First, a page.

You were so excited for your baby to get mobile. Do you remember that? Cheering your little one on as he or she scooted across the floor! Shouting with excitement the first time he rolled over! Being filled with pride when she crawled eagerly to meet you!
Well, congratulations! Your baby is mobile, and now you’ve got to baby-proof!
That’s right, a mobile baby is an inquisitive baby. And an inquisitive baby is one basically asking to get hurt. But what does baby proofing really entail?
Well, let’s break it down by room:
- Toilet locks
- Non-slip mat in the bathtub
- Soft cover for the bath spout
- Keep lotions, shampoos and razors out of reach
- Hooks to keep blind chords out of reach
- Anchoring furniture to the walls to prevent them being pulled over
- Doorstops to keep little fingers from getting squashed
- Keep baby’s crib or bed away from the window
- When cooking, use rear hobs and turn handles to the back of the stove so that baby can’t reach up and grab them
- Keep a fire extinguisher under the sink
- Child locks for oven door, cupboards and drawers
- Ensure cables on kettle and appliances can’t be grabbed and pulled off the counters
- Socket covers
- All medication kept high and out of reach
- Baby gates, especially around stairs and large appliances
- Window locks
- Corner and edge guards for the furniture
- Sharp objects (like scissors, knives, pens, needles, letter openers, or paperclips) out or reach
- Cover and conceal electrical cords
- Anchor televisions and other large pieces of equipment
- Put stickers on sliding glass doors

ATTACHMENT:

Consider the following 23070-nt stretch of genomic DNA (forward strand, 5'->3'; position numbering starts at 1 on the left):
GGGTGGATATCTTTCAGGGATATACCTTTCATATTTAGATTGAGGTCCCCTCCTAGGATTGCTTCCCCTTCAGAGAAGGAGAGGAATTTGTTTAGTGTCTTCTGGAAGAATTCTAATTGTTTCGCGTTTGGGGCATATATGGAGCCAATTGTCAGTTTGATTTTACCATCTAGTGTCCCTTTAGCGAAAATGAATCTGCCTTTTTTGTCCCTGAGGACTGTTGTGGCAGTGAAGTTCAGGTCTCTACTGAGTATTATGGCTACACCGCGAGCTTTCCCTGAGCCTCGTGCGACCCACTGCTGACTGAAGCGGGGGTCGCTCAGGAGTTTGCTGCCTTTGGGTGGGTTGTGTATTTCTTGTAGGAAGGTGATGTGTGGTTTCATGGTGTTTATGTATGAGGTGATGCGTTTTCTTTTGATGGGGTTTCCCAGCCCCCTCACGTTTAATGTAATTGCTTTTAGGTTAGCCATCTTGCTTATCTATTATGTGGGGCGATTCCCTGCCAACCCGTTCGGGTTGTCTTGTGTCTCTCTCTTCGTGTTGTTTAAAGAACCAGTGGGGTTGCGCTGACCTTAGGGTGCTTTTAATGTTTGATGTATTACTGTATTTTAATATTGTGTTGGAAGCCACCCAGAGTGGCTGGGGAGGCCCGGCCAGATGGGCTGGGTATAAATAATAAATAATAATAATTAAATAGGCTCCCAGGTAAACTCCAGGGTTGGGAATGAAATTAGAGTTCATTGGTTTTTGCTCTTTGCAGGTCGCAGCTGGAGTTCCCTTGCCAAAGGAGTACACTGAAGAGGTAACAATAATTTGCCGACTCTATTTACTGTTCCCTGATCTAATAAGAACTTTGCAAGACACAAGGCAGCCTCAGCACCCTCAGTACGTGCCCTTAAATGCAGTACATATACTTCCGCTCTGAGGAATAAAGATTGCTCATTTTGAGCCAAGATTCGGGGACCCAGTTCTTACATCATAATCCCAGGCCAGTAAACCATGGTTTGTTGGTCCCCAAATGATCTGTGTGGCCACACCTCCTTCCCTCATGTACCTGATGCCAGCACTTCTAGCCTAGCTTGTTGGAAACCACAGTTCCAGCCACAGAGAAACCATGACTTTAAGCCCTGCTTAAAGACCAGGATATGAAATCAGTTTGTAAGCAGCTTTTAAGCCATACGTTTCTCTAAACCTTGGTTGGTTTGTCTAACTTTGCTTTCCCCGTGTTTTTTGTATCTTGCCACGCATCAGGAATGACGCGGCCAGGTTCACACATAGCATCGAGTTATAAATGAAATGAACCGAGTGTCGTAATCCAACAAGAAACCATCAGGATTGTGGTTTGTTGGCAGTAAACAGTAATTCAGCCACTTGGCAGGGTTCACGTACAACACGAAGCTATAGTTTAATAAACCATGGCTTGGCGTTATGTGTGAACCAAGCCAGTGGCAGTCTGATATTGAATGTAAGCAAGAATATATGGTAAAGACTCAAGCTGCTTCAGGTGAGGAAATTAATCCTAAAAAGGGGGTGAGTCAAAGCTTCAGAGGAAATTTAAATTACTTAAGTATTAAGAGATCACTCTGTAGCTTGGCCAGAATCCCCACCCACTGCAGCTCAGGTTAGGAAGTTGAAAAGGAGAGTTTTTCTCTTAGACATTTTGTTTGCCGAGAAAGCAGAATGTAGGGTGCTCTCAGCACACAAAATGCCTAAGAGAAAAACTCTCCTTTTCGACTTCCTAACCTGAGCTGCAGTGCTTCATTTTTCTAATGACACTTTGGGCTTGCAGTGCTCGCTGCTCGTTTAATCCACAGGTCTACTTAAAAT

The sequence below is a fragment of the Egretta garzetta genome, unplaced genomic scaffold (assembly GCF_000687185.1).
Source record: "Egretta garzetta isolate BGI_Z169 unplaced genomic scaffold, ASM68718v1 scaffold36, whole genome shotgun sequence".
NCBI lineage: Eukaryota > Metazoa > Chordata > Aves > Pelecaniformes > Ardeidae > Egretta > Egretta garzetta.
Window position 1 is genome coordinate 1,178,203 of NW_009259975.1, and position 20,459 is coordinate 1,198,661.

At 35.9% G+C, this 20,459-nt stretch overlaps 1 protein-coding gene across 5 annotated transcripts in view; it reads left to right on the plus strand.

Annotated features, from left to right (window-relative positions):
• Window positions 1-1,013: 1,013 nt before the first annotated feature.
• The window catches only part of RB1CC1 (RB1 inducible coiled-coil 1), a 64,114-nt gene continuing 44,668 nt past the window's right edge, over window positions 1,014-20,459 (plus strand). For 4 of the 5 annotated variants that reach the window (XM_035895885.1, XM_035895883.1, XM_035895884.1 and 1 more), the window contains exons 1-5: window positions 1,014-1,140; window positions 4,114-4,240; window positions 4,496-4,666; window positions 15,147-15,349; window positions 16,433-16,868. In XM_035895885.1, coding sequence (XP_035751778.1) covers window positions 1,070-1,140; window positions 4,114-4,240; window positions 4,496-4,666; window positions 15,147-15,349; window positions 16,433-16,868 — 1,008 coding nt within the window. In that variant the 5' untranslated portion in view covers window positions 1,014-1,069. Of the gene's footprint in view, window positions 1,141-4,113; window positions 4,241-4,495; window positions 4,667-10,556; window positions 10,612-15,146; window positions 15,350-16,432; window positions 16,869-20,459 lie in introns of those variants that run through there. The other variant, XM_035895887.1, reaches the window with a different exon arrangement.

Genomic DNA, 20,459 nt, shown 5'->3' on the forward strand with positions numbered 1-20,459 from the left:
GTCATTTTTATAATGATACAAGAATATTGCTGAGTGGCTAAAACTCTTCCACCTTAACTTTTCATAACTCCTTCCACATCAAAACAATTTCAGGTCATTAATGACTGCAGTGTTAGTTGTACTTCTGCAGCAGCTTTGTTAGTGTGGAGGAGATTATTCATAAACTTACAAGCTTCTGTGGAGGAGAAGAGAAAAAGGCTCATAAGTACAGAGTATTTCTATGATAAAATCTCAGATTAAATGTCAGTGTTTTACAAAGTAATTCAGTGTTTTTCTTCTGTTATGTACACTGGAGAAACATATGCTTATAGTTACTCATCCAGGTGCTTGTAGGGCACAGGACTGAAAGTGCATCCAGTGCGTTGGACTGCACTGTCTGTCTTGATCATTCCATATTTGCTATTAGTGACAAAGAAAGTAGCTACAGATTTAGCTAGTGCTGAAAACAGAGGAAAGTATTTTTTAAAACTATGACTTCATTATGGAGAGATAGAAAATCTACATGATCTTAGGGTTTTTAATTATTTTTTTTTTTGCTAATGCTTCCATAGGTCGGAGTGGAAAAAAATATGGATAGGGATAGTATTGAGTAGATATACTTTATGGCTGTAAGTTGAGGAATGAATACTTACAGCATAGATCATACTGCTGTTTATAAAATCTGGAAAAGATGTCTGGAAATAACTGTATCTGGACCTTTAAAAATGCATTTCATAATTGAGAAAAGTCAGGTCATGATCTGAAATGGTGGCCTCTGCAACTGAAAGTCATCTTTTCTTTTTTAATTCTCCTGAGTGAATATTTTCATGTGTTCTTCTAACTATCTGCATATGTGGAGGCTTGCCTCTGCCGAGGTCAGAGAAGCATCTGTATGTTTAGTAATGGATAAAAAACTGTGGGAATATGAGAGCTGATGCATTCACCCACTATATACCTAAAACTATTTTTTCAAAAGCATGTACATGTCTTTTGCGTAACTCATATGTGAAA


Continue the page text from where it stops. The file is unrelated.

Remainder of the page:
- Pool gate
- Restrict the use of pesticides and rat poison
Obviously, every home is different and your baby proofing needs may vary depending on where you live and what hazards you have to contend with. Try to survey your home with an eye focused on potential dangers. For instance, do you have the matches for your fireplace located right next to the fireplace? Or is there a tall and fragile lamp in the living room that could easily be knocked over? What about glass-top tables, or toys that have small parts that could become choke hazards?
Baby proofing is not an exact science, and you may miss dangers that only become clear when your little one becomes even more mobile. Try not to be hard on yourself. Instead, use these experiences to learn from as you continue working to keep your home safe for your little one.
Written by Leah Campbell, infertility advocate, adoptive mama, writer and editor. Find me @sifinalaska on Twitter.
This information is not intended to replace the advice of a trained medical doctor. Health & Parenting Ltd disclaims any liability for the decisions you make based on this information, which is provided to you on a general informational basis only and not as a substitute for personalized medical advice. All contents copyright Health & Parenting Ltd 2016. All rights reserved.